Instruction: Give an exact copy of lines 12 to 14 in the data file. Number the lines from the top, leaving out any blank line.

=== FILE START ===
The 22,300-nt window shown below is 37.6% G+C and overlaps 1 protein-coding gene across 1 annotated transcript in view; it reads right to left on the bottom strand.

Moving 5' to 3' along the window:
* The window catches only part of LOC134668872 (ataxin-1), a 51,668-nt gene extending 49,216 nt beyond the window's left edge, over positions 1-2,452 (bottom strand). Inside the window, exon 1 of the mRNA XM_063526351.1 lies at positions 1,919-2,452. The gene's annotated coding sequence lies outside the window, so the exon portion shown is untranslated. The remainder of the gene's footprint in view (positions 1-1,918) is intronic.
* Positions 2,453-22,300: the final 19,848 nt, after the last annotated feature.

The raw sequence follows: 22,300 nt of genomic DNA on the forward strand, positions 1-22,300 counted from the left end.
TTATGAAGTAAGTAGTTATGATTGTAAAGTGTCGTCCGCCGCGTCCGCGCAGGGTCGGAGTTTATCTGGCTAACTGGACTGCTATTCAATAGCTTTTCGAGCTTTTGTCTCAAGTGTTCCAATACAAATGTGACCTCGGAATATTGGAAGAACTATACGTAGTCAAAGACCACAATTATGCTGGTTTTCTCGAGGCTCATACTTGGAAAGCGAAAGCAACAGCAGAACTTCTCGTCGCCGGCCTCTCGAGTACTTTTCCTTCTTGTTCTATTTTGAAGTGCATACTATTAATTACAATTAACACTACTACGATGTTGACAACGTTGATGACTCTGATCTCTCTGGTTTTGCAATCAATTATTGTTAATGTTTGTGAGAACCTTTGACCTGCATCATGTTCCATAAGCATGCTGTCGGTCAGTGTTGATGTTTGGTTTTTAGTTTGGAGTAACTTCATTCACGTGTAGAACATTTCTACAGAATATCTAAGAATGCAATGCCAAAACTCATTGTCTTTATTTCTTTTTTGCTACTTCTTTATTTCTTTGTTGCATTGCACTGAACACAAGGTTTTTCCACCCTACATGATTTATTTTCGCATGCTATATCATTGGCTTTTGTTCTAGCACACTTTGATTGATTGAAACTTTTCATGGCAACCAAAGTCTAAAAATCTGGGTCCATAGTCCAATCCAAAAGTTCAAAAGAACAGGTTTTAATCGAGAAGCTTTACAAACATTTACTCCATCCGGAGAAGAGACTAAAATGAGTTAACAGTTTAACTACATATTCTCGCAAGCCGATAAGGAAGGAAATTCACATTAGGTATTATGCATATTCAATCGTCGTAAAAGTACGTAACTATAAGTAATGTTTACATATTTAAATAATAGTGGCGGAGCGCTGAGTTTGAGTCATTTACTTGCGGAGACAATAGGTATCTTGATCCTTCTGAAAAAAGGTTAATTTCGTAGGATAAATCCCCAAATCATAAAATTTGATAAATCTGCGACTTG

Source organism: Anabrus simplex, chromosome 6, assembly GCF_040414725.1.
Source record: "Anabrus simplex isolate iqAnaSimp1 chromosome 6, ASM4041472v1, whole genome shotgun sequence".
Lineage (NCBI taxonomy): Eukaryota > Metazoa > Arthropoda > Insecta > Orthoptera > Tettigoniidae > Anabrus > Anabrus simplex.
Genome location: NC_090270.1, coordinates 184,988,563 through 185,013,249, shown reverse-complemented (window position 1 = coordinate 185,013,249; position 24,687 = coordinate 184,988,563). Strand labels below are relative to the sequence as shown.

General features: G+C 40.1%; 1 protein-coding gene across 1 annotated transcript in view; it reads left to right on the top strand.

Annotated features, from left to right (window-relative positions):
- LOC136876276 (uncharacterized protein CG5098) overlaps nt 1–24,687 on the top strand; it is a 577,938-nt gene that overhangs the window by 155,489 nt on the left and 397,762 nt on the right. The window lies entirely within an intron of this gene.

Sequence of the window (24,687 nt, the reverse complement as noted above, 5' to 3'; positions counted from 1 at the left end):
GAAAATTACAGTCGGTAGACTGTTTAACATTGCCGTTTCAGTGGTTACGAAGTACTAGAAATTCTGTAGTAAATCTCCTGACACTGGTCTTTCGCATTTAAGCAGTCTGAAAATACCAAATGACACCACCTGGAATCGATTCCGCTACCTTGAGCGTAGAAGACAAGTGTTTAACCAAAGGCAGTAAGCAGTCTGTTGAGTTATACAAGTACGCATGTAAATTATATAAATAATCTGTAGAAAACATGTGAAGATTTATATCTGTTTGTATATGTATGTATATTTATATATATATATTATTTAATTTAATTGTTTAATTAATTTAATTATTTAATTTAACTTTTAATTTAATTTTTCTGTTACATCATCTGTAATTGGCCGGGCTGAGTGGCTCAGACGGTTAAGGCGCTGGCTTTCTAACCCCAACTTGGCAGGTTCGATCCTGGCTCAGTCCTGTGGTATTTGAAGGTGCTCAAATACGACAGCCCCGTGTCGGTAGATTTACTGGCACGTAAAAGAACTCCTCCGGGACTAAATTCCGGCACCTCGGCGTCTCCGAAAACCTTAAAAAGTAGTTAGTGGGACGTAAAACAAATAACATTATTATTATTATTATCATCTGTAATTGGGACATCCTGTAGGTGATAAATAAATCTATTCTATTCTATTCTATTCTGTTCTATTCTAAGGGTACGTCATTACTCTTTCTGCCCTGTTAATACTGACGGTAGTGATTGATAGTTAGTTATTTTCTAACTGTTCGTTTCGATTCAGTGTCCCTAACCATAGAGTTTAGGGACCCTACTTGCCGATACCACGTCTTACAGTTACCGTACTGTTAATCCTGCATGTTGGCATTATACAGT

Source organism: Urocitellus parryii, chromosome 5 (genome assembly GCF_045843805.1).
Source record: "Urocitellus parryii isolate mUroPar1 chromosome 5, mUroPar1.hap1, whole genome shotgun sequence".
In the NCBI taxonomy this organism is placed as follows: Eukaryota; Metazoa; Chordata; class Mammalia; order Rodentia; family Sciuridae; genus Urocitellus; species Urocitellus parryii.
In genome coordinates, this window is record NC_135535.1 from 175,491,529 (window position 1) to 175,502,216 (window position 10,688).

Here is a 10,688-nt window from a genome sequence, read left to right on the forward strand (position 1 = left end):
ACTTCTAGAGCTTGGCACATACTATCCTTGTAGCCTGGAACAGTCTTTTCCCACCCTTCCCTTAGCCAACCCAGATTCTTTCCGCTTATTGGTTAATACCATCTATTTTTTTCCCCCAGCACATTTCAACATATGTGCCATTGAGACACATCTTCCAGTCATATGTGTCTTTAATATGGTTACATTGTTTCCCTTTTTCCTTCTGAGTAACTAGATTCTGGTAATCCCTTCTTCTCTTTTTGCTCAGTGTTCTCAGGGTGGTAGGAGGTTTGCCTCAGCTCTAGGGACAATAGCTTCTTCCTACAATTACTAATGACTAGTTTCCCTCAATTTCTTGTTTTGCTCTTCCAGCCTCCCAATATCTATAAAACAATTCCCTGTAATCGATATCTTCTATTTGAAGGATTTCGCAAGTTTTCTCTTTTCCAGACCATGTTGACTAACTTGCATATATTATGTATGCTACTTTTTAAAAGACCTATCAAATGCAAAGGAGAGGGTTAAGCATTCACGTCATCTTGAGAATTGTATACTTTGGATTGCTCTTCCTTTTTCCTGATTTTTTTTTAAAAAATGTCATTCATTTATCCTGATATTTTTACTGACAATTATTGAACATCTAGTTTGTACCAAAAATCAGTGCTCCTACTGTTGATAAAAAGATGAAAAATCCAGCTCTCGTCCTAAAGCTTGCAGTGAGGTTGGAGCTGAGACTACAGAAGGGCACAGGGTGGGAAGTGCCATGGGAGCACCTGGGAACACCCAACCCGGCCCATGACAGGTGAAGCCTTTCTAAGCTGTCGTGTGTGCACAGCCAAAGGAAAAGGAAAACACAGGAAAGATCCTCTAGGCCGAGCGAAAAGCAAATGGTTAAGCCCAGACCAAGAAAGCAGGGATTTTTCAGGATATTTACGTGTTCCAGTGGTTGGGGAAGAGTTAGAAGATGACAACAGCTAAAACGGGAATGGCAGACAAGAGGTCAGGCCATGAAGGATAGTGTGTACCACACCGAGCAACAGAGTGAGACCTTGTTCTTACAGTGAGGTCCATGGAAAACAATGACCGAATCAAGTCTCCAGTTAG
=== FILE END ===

Annotated features, from left to right (window-relative positions):
- LOC136876276 (uncharacterized protein CG5098) overlaps nt 1–24,687 on the top strand; it is a 577,938-nt gene that overhangs the window by 155,489 nt on the left and 397,762 nt on the right. The window lies entirely within an intron of this gene.

Sequence of the window (24,687 nt, the reverse complement as noted above, 5' to 3'; positions counted from 1 at the left end):